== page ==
Last year, the brand made headlines after reports the products could be linked to infertility.

It all started with a viral video by Hasini Kay.

Captioned with, "when you find out Olaplex is going to be banned in the EU + UK next month," the creator talks about why the iconic product is going to be taken off shelves, discussing reports that lilial has been linked to infertility.


Check out her clip below:

@hasinikay Reply to @rat_bastard why current olaplex formulas are being banned #olaplex #damagedhair #curlyhair #curlygirl #curlyhairproblems ♬ original sound - Hasini Kay

Naturally, the Internet blew up, with thousands upon thousands of Olaplex fans wondering if they were at risk, encouraging others to check the ingredients list of their bottles.

@connieeewalker That ingredient is what you need to look out for this is supposed to be linked with infertility my new bottles do not have this in!!! No way are we stopping using N°3🥲🙌🏻🙌🏻 #olaplex #olaplexno3 #hairtrend #hairproducts #blondehair #fyp ♬ Forever - Labrinth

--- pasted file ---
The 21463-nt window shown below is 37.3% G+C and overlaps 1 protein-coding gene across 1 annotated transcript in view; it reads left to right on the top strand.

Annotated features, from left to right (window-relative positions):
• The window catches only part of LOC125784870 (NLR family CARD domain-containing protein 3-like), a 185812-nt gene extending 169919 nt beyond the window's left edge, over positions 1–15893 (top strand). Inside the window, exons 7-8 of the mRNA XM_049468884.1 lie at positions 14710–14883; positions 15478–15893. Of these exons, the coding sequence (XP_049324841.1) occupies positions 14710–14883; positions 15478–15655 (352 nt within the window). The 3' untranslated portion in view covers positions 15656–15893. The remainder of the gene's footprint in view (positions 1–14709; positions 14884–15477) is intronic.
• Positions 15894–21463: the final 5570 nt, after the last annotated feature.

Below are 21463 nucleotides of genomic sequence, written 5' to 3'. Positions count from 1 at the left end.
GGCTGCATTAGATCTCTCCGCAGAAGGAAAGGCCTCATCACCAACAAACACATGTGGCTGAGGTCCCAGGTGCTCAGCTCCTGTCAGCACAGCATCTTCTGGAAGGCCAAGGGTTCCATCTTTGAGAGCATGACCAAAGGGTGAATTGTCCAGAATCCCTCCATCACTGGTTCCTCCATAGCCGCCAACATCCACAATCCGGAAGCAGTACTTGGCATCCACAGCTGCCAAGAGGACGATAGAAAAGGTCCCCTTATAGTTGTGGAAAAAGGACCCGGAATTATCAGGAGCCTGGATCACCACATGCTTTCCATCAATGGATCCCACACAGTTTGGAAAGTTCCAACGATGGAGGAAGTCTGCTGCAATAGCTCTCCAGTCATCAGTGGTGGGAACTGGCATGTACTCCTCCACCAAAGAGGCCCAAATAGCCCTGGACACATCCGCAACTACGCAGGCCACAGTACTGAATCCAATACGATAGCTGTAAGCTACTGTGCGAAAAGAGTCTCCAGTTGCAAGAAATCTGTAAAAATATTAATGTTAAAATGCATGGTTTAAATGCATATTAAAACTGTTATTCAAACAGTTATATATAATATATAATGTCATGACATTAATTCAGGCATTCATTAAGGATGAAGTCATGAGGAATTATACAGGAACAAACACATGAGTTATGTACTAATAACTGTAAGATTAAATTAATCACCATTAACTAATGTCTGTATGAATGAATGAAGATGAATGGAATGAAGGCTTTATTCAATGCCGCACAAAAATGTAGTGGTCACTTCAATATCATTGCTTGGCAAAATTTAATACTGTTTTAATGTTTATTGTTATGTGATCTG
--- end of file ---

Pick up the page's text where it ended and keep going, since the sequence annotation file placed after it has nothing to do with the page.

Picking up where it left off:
It soon surfaced that No. 3 Hair Perfector wasn't actually being banned - the ingredient butylphenyl methylpropional (lilial) was instead been removed from packaging, due to the ingredient being “reprotoxic”. 

Under a new classification, it was legislated that all products containing lilial needed to be removed from shelves by the 1st of March 2022 in EU countries and Northern Ireland, with the UK following suit. 

In a statement on Twitter, Olaplex responded:


In response to the activity on social media, Popescu, (the chief scientist at Olaplex, who recently responded to the hair loss claims) answered some questions surrounding lilial.


"While this phase out is limited to the EU, out of an abundance of caution, Olaplex proactively removed lilial from our No.3 Hair Perfector globally," Olaplex wrote in the comment section on Instagram.

Can Olaplex cause infertility?

Good question. Important question. That's why we're going to look at what experts have said on the topic, in the hope of preventing misinformation and panic online.